i) Let's play along with the notion of solitary confinement. In this case, unitarian solipsism. 

Suppose you put a person in a windowless cell. No companions. No movies. All he had was his own mind to entertain him. 

And suppose this person was immortal. Remember that Dale regards God as everlasting rather than timeless. For him, God has no beginning or ending. So God experiences the (psychological) passage of time.

Suppose, after a century, or millennium, or million years, or billion years, or trillion years, you open the door and let the inmate leave solitary confinement. What will his mental condition be like? To judge by a human standard of comparison, he'd be catatonic or stark raving mad. 

So it's not just a question of whether a unitarian deity can initially be a person, but whether the psychological integrity of personhood requires companionship, in whose absence it will deteriorate. 

4. Perhaps Dale would say that's too anthropomorphic. That illicitly extrapolates from human nature to the divine nature. 

If so, there are problems with that rejoinder:

i) Dale is an open theist, so he already has a far more anthropomorphic view of the deity than classical theism.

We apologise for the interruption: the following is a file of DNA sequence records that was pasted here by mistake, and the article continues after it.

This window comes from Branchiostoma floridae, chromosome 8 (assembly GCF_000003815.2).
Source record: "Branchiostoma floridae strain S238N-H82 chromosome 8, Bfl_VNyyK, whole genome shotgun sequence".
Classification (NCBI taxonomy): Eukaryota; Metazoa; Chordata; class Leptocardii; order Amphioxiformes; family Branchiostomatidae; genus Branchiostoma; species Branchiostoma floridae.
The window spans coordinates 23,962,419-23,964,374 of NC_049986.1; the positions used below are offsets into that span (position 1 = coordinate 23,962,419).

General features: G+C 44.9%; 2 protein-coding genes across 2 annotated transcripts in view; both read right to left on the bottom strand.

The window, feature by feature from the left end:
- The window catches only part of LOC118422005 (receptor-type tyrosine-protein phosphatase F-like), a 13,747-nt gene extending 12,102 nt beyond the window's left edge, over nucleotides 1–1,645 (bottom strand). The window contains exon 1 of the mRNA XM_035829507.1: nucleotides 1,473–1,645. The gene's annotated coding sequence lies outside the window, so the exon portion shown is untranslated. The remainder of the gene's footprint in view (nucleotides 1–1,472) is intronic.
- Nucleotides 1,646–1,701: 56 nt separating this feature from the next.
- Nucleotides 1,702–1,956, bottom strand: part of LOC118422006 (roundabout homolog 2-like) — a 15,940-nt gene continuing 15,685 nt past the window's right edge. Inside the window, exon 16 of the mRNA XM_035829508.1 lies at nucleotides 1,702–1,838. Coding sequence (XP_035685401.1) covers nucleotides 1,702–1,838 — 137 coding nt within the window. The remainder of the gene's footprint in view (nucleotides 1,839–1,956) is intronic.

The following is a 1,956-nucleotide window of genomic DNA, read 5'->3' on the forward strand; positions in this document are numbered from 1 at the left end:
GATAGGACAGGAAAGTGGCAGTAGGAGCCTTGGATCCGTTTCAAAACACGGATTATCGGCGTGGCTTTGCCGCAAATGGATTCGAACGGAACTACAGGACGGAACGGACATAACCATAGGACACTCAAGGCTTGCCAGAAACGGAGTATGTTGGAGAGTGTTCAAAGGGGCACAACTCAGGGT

ii) What are the limitations of an argument by analogy from man to God? God and man are different in two ways: some things are true of God that can't be true of man while some things are true of man that can't be true of God. For the extrapolation to be vitiated by disanalogy, Dale needs to show that one of those two things limitations applies in reference to the argument at hand. 

iii) It isn't simply an extrapolation from the creature to the Creator. The comparison is more specific. Of all God's creatures (that we know about), man is the most godlike. Angels may be comparable, but they too, like man, are interpersonal agents. 

Indeed, there's a certain hierarchy wherein the more sophisticated the creature, the more socially complex. So there's a kind of trajectory leading up to God. 

ii) Dale constantly impugns Incarnational, Trinitarian theism for taking refuge in mystery or paradox, but if unitarianism posits a God for which there's no analogy in human experience, then unitarianism is apophatic, which is an appeal to mystery. An ineffable, inscrutable God.

A being that's said to be essentially personal or unipersonal without being essentially interpersonal is opaque to human understanding. That doesn't correspond to our grasp of what it means to be a person. When the unitarian makes God that remote to human understanding, that inapprehensible, then what does his concept of God amount to? What's the difference between God and no God?  

1 comment:

  1. And

    Some interesting thoughts, Steve. Stay tuned for a blog response.